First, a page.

The Duncan Banner
City officials have completed a midpoint review of Duncan’s financial picture that could pave the way for more decisions on spending in the coming months.
City Budget Director Patti Clift has combed and reviewed data on revenues and expenditures for the first six months of Duncan’s $61 million 2013 budget and met with department chiefs to discuss specific questions and concerns.
In light of the review, City Manager Jim Frieda has asked staff directors this week to prioritize capital expenses they deem important and which ones could be put off pending a third-quarter look in October.
Frieda said decisions on those would not be made this week.
“But I will have a list of priorities and we just have to balance them out with money,” he said.
Some capital expenses, such as buying new equipment for the police and fire departments, already are being made as outlined in the budget.
But some, including various improvements at city parks and lakes, have not been made and might not occur at all this year because of budget and timing concerns.
For example, $33,500 was penciled in to build a small pavilion and playground at Hillcrest Park and $150,000 was budgeted for another parking lot expansion at Abe Raizen Park.
Those projects have not been undertaken yet and summer - when the parks are so heavily used - is halfway through. It might make some sense now, regardless of seasonal factors, to put them off until the next budget.
But there are other factors in play.
The budget included $90,000 for a splash pad at Douglas Park on the south side of town, where a pool is no longer open. That city money was to be combined with a $90,000 state grant to provide an area of water play that requires no lifeguards.
The city is still waiting on the grant money to come through, and if it does soon, the project could move forward even if summer is on its last legs.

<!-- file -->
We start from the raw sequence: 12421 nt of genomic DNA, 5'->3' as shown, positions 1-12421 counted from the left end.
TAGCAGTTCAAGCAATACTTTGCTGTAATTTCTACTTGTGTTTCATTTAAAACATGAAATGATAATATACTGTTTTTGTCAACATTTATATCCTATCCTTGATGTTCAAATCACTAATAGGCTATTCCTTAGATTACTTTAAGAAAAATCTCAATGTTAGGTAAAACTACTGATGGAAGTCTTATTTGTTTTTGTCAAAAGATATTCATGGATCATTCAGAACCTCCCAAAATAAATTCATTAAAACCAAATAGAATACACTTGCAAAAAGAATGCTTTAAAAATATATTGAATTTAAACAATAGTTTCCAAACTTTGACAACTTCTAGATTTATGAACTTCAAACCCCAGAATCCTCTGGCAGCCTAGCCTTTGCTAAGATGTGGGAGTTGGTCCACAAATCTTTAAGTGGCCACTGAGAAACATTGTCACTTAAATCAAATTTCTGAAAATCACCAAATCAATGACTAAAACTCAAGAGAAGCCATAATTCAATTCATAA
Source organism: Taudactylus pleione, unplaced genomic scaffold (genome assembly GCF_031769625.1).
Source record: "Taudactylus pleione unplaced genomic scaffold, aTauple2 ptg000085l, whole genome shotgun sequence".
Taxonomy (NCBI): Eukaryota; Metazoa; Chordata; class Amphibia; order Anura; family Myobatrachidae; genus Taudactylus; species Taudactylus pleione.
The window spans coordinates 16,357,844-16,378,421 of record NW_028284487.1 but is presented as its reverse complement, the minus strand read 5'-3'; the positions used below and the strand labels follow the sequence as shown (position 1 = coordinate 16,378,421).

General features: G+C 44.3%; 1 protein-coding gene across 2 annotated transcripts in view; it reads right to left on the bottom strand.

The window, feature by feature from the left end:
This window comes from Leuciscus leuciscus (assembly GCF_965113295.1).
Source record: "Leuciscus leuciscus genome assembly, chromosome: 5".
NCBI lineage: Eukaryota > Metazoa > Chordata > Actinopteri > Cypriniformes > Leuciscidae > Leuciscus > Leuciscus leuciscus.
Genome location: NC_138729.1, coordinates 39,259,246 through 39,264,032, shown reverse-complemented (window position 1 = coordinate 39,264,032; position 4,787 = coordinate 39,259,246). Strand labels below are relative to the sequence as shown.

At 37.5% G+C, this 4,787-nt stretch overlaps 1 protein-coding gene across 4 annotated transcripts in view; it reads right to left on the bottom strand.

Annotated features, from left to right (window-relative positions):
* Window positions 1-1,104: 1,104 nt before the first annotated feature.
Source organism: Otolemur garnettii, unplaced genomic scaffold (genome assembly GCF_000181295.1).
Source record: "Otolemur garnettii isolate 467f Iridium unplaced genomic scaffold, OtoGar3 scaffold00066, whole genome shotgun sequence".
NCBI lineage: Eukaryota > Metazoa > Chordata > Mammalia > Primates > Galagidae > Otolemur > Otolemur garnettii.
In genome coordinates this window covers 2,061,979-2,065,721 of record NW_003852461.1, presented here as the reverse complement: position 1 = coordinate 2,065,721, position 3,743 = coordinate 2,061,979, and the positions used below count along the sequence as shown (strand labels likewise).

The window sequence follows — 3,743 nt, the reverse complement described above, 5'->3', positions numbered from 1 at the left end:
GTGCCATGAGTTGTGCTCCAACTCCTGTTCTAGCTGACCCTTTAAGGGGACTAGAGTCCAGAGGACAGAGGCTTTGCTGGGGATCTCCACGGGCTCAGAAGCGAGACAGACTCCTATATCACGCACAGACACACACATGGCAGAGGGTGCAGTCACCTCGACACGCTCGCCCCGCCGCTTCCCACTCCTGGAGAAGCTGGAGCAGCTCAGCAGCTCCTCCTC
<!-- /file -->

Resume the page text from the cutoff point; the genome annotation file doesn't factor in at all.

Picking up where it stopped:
“If the grant comes through, I don’t want to lose the ability to accept that so I want to at least get started so we lock that grant in place and get the matching funds in place,” Frieda said.
Clift said sales tax revenues are relatively flat but coming in close to projections. But revenue from water and sewer utilities is down about $580,000 so far this year, in large part because of restrictions on outside water use imposed because of the drought.
Those restrictions conserve water and help protect Duncan’s continuing ability to provide it, but they also reduce utility payments — a big source of revenue the city uses to provide numerous services to residents.
Those developments are taken into account going forward.
The review disclosed some things that might not carry as big a price tag but are nonetheless significant.
A prime example, Clift said, was expecting about $55,000 in telephone franchise taxes this year from AT&T. But the company, at least so far, is paying only $27,000.
Clift said AT&T sent the city a letter saying it was revising the way it calculates the tax.
“They didn’t give us any details so I want to see their records on what their gross revenues are in calculating that,” she said. “That is a prime example of one thing we thought would happen but didn’t.”